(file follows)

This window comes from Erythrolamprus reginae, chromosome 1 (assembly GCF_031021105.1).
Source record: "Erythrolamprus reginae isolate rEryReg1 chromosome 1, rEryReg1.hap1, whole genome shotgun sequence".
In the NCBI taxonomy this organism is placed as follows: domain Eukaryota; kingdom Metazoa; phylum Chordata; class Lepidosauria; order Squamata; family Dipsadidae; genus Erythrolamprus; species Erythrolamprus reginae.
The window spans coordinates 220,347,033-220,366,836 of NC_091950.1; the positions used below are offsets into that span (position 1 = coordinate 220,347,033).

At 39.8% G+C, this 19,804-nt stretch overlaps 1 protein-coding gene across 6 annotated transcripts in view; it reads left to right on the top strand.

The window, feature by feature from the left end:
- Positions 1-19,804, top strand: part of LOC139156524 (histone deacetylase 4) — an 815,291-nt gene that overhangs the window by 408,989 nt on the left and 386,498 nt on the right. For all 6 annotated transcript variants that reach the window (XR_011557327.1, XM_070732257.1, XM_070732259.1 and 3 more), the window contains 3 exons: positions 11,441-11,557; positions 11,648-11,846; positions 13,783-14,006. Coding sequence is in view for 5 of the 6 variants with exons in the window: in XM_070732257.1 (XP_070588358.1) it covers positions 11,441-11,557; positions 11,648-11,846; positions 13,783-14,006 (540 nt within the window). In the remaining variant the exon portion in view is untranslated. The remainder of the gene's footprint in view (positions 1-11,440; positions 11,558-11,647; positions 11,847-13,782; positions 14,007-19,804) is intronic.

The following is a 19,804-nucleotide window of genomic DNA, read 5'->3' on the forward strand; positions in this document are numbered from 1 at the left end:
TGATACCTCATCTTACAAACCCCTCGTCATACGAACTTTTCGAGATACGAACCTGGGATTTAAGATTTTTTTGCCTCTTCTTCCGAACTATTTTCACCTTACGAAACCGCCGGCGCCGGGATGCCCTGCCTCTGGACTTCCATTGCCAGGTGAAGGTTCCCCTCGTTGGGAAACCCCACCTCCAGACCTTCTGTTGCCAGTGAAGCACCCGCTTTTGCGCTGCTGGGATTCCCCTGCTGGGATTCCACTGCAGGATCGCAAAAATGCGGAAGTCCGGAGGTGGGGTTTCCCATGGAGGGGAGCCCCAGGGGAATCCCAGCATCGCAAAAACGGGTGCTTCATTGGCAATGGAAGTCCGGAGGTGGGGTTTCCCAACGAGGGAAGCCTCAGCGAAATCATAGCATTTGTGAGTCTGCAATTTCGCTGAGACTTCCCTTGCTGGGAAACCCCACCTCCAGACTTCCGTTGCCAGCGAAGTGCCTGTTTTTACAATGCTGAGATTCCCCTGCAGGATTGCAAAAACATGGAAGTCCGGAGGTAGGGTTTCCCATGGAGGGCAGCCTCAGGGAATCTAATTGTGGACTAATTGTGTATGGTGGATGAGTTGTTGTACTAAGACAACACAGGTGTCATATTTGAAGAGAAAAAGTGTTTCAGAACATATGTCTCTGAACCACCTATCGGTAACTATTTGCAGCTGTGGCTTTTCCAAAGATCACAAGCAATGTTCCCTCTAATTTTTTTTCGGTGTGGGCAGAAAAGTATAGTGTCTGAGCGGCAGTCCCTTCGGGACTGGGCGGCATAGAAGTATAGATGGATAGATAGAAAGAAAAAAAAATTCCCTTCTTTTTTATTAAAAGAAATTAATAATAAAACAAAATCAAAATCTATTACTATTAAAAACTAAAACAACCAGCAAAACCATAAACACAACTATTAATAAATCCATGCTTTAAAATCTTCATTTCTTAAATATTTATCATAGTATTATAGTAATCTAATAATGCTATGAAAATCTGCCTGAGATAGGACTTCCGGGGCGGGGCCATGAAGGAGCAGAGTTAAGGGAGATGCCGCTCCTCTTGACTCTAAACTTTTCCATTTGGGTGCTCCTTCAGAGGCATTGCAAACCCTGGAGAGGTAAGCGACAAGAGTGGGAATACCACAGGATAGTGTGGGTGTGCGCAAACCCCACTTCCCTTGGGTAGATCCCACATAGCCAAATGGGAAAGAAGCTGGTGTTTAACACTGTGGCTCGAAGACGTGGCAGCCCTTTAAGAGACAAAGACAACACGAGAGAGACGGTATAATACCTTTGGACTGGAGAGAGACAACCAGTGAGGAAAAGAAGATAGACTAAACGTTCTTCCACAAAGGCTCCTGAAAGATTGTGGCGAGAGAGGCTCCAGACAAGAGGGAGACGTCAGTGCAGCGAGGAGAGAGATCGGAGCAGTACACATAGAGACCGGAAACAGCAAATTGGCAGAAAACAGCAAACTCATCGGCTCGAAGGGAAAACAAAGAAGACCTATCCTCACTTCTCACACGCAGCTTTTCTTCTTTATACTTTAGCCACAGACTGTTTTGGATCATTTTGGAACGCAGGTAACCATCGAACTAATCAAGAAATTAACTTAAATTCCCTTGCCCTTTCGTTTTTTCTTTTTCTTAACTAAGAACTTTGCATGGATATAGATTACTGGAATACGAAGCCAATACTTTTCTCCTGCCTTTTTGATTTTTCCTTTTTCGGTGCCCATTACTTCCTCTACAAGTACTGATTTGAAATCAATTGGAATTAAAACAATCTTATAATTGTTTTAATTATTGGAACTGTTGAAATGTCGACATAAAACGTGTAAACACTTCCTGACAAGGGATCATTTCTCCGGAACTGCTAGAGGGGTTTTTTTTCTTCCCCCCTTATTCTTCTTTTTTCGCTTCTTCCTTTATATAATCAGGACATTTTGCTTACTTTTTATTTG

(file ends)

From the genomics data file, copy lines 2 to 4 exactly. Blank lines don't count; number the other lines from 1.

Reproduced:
Source record: "Erythrolamprus reginae isolate rEryReg1 chromosome 1, rEryReg1.hap1, whole genome shotgun sequence".
In the NCBI taxonomy this organism is placed as follows: domain Eukaryota; kingdom Metazoa; phylum Chordata; class Lepidosauria; order Squamata; family Dipsadidae; genus Erythrolamprus; species Erythrolamprus reginae.
The window spans coordinates 220,347,033-220,366,836 of NC_091950.1; the positions used below are offsets into that span (position 1 = coordinate 220,347,033).